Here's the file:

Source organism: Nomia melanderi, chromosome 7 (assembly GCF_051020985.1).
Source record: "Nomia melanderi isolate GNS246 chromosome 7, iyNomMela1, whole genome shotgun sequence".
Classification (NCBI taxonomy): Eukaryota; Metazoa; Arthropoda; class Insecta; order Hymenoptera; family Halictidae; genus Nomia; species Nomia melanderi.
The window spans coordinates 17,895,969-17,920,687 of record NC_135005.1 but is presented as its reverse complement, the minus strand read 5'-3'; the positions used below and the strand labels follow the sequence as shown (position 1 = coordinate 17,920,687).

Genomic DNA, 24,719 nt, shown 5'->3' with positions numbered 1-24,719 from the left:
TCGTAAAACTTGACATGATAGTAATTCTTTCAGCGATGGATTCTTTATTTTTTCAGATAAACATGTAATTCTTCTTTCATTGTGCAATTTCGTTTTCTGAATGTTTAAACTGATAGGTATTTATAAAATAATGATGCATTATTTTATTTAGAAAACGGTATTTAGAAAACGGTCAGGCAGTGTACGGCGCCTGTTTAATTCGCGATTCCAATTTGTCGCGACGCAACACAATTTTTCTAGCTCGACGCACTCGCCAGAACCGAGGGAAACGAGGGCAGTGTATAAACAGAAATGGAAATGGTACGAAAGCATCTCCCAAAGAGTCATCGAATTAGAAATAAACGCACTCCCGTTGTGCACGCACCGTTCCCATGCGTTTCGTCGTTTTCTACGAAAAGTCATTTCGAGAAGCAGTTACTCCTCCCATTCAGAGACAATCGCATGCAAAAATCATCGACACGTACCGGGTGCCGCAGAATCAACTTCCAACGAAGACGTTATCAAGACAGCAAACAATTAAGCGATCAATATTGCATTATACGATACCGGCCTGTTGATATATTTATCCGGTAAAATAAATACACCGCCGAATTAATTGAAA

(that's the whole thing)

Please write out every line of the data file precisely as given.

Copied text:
Source organism: Nomia melanderi, chromosome 7 (assembly GCF_051020985.1).
Source record: "Nomia melanderi isolate GNS246 chromosome 7, iyNomMela1, whole genome shotgun sequence".
Classification (NCBI taxonomy): Eukaryota; Metazoa; Arthropoda; class Insecta; order Hymenoptera; family Halictidae; genus Nomia; species Nomia melanderi.
The window spans coordinates 17,895,969-17,920,687 of record NC_135005.1 but is presented as its reverse complement, the minus strand read 5'-3'; the positions used below and the strand labels follow the sequence as shown (position 1 = coordinate 17,920,687).

Genomic DNA, 24,719 nt, shown 5'->3' with positions numbered 1-24,719 from the left:
TCGTAAAACTTGACATGATAGTAATTCTTTCAGCGATGGATTCTTTATTTTTTCAGATAAACATGTAATTCTTCTTTCATTGTGCAATTTCGTTTTCTGAATGTTTAAACTGATAGGTATTTATAAAATAATGATGCATTATTTTATTTAGAAAACGGTATTTAGAAAACGGTCAGGCAGTGTACGGCGCCTGTTTAATTCGCGATTCCAATTTGTCGCGACGCAACACAATTTTTCTAGCTCGACGCACTCGCCAGAACCGAGGGAAACGAGGGCAGTGTATAAACAGAAATGGAAATGGTACGAAAGCATCTCCCAAAGAGTCATCGAATTAGAAATAAACGCACTCCCGTTGTGCACGCACCGTTCCCATGCGTTTCGTCGTTTTCTACGAAAAGTCATTTCGAGAAGCAGTTACTCCTCCCATTCAGAGACAATCGCATGCAAAAATCATCGACACGTACCGGGTGCCGCAGAATCAACTTCCAACGAAGACGTTATCAAGACAGCAAACAATTAAGCGATCAATATTGCATTATACGATACCGGCCTGTTGATATATTTATCCGGTAAAATAAATACACCGCCGAATTAATTGAAA